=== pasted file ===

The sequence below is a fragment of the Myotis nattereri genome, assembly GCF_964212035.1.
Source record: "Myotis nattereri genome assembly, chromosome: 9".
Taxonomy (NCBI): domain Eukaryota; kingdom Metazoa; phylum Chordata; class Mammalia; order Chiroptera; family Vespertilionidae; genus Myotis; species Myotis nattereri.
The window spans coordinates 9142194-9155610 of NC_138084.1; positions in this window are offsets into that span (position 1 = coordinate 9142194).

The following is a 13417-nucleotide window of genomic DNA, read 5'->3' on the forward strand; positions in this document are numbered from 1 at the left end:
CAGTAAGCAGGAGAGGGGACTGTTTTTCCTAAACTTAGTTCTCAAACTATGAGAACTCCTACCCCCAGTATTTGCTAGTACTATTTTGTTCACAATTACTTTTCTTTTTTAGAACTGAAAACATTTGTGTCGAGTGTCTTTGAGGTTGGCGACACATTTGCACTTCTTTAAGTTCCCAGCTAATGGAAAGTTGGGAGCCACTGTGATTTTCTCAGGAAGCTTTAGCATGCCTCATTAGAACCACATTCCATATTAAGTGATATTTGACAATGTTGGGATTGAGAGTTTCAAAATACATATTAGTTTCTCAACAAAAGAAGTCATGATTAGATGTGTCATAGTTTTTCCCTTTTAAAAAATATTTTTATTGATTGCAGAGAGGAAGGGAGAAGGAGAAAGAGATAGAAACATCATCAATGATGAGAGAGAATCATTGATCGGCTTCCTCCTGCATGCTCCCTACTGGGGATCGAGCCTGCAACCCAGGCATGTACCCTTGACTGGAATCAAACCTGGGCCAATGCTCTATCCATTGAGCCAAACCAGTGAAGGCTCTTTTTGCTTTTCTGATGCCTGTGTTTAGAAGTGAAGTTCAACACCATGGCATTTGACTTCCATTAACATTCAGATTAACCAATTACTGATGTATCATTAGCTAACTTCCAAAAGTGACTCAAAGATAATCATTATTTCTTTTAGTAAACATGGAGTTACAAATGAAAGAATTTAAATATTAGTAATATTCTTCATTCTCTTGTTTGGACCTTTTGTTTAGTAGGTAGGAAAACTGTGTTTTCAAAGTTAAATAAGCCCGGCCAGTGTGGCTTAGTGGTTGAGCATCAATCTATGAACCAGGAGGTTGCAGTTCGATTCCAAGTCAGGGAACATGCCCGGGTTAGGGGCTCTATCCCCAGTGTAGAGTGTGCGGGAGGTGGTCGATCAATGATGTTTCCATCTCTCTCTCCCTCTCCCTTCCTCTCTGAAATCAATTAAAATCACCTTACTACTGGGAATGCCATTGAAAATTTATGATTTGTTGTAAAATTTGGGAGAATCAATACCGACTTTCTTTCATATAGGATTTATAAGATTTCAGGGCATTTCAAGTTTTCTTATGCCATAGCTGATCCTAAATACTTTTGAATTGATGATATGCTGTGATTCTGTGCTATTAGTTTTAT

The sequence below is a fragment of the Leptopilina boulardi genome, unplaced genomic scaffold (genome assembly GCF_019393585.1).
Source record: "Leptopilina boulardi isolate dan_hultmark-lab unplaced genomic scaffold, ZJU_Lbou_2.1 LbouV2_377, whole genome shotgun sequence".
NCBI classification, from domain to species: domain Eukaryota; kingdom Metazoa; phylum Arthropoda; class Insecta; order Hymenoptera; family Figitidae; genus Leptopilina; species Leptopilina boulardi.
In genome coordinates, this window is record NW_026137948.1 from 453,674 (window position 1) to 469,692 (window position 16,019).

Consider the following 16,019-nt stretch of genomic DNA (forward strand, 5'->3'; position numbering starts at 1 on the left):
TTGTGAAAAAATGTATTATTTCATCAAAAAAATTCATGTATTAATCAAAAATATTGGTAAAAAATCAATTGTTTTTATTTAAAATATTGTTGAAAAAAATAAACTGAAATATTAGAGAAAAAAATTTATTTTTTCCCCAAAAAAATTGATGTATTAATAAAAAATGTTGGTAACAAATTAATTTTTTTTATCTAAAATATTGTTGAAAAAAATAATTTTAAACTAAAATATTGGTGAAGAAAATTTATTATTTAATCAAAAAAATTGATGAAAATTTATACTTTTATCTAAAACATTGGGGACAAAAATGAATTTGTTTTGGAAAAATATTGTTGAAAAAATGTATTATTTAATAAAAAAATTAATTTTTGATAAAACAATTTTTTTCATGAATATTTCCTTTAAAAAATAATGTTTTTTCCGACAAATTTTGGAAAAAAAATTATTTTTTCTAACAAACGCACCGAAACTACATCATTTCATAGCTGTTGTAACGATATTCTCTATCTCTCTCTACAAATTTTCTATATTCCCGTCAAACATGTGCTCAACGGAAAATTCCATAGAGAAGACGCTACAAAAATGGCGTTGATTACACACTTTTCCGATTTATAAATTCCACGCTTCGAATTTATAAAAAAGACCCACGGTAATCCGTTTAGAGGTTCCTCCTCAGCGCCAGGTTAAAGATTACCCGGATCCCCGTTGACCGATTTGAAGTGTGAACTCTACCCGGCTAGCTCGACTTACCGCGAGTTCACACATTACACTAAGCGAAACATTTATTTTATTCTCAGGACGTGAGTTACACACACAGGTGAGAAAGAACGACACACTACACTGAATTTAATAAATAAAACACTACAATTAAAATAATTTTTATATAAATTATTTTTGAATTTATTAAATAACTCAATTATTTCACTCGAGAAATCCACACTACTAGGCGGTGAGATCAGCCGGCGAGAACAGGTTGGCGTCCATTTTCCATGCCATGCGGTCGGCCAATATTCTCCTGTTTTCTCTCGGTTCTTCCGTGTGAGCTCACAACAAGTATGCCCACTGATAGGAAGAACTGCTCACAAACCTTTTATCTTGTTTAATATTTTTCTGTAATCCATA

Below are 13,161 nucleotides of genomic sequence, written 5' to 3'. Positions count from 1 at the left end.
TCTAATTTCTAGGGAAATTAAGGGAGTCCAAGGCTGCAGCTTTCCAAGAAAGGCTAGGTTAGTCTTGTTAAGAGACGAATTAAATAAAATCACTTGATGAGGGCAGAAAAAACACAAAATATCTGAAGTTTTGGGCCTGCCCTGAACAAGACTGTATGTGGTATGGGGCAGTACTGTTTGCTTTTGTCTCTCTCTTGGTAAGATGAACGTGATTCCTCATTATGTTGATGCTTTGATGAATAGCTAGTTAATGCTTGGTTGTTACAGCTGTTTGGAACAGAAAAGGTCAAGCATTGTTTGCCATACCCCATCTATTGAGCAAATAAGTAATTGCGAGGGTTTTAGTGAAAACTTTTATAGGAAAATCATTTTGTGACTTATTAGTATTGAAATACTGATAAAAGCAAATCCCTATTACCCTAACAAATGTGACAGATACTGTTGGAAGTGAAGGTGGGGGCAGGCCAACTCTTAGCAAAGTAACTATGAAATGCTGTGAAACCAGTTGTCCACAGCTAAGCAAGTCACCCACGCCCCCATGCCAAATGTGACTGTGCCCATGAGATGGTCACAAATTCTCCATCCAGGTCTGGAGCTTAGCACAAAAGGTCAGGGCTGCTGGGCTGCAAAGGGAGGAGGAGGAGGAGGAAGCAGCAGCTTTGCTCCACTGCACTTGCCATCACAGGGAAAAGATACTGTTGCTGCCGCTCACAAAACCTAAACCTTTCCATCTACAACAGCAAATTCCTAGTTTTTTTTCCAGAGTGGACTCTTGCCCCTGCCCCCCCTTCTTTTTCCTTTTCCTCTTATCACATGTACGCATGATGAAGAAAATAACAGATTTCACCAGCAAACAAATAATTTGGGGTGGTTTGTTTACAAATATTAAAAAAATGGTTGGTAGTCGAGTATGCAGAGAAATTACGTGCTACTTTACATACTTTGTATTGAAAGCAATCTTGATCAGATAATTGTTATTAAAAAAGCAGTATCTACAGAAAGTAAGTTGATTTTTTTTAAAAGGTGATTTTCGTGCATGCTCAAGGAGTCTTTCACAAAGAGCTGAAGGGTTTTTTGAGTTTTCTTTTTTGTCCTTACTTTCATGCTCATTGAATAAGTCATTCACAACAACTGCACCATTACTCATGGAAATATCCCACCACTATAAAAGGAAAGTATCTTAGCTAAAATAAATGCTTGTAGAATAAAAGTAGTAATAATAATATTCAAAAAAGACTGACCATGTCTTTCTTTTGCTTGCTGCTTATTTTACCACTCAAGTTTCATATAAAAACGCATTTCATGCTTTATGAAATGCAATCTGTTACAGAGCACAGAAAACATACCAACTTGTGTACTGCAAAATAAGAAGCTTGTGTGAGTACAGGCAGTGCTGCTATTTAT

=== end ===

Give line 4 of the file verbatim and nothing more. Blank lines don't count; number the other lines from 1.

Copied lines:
The window spans coordinates 9142194-9155610 of NC_138084.1; positions in this window are offsets into that span (position 1 = coordinate 9142194).